On the pallid bust of Pallas just above my chamber door;
And his eyes have all the seeming of a demon's that is dreaming,
And the lamp-light o'er him streaming throws his shadow on the floor;
And my soul from out that shadow that lies floating on the floor
Shall be lifted - nevermore!
-- from "The Raven" by Edgar Allan Poe
At once an homage to one of America's greatest writers and a page-turning psychological mystery that is equal parts horror, humor, and romance, NEVERMORE is the story of Varen -- a Poe-fan and goth -- and Isobel -- a cheerleader and unlikely heroine. When a Lit. project pairs the two together, Isobel finds herself steadily swept into Varen's world, one that he has created in his notebook and in his mind, one where the terrifying stories of Edgar Allan Poe come to life. Isobel slowly learns that dreams can be much more powerful than she'd ever expected, and that pain and despair come in all shades. As labels of "goth" and "cheerleader" fade away, she sees more in Varen than a tall, pale outcast, and a consuming romance is braced against the ever-clearer horror that the most terrifying realities are those within our own minds.
When Isobel has a single chance to rescue Varen from the shadows of his own nightmares, will she be able to save him -- and herself?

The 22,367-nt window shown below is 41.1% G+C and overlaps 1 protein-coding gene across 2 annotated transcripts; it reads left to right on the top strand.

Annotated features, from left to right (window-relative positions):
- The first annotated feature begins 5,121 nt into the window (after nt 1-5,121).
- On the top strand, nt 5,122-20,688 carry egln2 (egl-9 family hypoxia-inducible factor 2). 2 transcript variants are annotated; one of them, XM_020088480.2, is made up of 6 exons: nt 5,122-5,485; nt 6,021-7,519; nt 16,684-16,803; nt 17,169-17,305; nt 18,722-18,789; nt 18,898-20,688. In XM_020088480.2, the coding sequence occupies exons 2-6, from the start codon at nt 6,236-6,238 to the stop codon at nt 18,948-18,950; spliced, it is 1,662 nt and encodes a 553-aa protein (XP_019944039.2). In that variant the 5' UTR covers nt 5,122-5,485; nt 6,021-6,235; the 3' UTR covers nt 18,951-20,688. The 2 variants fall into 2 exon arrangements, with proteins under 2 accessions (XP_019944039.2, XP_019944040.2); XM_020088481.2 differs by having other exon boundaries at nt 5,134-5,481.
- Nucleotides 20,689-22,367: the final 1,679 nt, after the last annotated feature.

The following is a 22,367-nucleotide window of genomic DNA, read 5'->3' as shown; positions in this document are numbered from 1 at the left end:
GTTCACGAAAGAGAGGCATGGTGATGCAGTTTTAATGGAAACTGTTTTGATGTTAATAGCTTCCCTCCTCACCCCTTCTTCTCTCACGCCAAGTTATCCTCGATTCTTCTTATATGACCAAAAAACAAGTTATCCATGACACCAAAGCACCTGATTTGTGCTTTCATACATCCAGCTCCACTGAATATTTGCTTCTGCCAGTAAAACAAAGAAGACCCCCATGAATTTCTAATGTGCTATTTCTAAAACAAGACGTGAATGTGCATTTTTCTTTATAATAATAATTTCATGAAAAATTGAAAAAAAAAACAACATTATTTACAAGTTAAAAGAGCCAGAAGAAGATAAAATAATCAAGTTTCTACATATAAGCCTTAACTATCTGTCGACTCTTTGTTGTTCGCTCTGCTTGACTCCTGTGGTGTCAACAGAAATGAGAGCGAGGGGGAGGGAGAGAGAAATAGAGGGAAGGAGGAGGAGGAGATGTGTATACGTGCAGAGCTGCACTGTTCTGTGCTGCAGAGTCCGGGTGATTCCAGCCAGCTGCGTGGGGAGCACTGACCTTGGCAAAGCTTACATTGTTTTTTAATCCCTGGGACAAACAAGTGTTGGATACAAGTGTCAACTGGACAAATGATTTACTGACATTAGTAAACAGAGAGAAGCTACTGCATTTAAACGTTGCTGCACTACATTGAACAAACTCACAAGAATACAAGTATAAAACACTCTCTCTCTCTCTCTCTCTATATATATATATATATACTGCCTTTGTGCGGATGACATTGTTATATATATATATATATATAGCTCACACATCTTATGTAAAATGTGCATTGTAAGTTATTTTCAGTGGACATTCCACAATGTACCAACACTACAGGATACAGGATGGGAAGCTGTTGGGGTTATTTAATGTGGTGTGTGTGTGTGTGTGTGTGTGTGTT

- Atheneum Books for Young Readers |
- 576 pages |
- ISBN 9781442402010 |
- August 2011 |
- Grades 9 and up
Reading Group Guide
By Kelly Creagh
1. Early in their work on the Poe project, Varen discusses the identity of Lenore with Isobel, calling her the love of the narrator. How is this notion of the narrator's lost love an important element in the story? In what other ways do Isobel and Varen's initial work on their project foreshadow events to come?
2. In addition to his interest in Poe, Varen knows a good deal about dreams and their relationship to real life. What clues in this scene suggest that Poe also knew much about the nature of dreams? What does Isobel learn from talking with Varen and how does she relate their conversation to the frightening experiences that happen in her bedroom?
3. How does Reynolds first enter Isobel's consciousness? What important information does he give her about dreaming? Initally, do you think Reynolds is Isobel's friend, enemy, or something in-between? How does that change over time?
4. When does Pinfeathers first appear to Isobel? Why do you think none of her classmates can see or hear the Nocs? What important messages do Nocs convey to Isobel in the course of the novel?
5. When Isobel finds herself in a dreamlike version of Mr. Swanson's class, she reads Robert Frost's poem, "The Road Not Taken." Why is this poem apt for the moment in which Isobel finds herself? How does Mr. Swanson's comment about see more